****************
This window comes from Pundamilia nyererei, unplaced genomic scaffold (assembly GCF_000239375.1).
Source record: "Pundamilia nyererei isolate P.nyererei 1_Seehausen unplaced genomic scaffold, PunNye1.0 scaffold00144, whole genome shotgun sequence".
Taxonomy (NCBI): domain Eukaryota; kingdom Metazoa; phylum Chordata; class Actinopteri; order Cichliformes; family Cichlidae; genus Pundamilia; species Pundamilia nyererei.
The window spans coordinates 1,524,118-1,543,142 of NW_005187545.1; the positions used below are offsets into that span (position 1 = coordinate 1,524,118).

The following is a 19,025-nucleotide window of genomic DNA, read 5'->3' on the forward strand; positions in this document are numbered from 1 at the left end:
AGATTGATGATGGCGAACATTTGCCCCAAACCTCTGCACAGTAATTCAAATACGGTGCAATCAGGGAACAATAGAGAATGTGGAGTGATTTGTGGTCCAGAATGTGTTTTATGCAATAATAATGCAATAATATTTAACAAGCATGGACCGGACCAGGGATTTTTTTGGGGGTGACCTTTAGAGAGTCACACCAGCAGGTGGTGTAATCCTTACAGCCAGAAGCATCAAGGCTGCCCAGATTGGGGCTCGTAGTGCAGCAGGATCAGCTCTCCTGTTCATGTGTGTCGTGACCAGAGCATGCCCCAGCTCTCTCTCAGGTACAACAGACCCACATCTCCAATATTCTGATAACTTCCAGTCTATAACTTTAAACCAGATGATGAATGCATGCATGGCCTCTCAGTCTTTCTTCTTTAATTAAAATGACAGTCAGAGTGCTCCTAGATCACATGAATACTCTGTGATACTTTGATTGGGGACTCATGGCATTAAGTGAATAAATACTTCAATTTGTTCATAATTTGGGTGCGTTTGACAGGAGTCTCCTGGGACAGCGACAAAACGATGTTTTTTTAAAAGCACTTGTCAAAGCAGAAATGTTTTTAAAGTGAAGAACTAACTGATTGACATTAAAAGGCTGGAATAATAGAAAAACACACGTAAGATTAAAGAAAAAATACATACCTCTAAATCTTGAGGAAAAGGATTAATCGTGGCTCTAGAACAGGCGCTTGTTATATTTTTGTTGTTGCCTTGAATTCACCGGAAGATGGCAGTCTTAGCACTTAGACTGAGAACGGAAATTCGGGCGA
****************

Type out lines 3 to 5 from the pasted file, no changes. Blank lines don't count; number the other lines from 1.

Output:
Taxonomy (NCBI): domain Eukaryota; kingdom Metazoa; phylum Chordata; class Actinopteri; order Cichliformes; family Cichlidae; genus Pundamilia; species Pundamilia nyererei.
The window spans coordinates 1,524,118-1,543,142 of NW_005187545.1; the positions used below are offsets into that span (position 1 = coordinate 1,524,118).

The following is a 19,025-nucleotide window of genomic DNA, read 5'->3' on the forward strand; positions in this document are numbered from 1 at the left end: